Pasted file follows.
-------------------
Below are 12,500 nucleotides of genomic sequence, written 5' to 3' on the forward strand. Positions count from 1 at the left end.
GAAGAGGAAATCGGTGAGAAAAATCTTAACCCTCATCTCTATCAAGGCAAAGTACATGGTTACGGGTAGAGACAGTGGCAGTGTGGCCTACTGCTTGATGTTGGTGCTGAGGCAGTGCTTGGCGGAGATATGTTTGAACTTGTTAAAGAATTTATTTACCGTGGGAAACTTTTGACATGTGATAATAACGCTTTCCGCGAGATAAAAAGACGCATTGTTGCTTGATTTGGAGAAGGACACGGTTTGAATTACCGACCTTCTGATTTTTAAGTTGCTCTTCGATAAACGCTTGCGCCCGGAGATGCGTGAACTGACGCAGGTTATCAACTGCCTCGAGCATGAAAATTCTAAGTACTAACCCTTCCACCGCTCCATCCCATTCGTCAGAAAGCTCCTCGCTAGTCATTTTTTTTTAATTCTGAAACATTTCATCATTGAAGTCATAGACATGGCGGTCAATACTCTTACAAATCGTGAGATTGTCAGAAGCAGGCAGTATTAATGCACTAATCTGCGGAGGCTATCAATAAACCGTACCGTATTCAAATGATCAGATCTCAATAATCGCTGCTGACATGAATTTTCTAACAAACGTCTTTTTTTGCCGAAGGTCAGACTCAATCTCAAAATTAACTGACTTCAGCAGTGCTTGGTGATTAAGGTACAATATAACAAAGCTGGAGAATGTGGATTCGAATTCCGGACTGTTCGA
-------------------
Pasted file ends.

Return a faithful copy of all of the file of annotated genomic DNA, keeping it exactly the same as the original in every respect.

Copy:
Below are 12,500 nucleotides of genomic sequence, written 5' to 3' on the forward strand. Positions count from 1 at the left end.
GAAGAGGAAATCGGTGAGAAAAATCTTAACCCTCATCTCTATCAAGGCAAAGTACATGGTTACGGGTAGAGACAGTGGCAGTGTGGCCTACTGCTTGATGTTGGTGCTGAGGCAGTGCTTGGCGGAGATATGTTTGAACTTGTTAAAGAATTTATTTACCGTGGGAAACTTTTGACATGTGATAATAACGCTTTCCGCGAGATAAAAAGACGCATTGTTGCTTGATTTGGAGAAGGACACGGTTTGAATTACCGACCTTCTGATTTTTAAGTTGCTCTTCGATAAACGCTTGCGCCCGGAGATGCGTGAACTGACGCAGGTTATCAACTGCCTCGAGCATGAAAATTCTAAGTACTAACCCTTCCACCGCTCCATCCCATTCGTCAGAAAGCTCCTCGCTAGTCATTTTTTTTTAATTCTGAAACATTTCATCATTGAAGTCATAGACATGGCGGTCAATACTCTTACAAATCGTGAGATTGTCAGAAGCAGGCAGTATTAATGCACTAATCTGCGGAGGCTATCAATAAACCGTACCGTATTCAAATGATCAGATCTCAATAATCGCTGCTGACATGAATTTTCTAACAAACGTCTTTTTTTGCCGAAGGTCAGACTCAATCTCAAAATTAACTGACTTCAGCAGTGCTTGGTGATTAAGGTACAATATAACAAAGCTGGAGAATGTGGATTCGAATTCCGGACTGTTCGA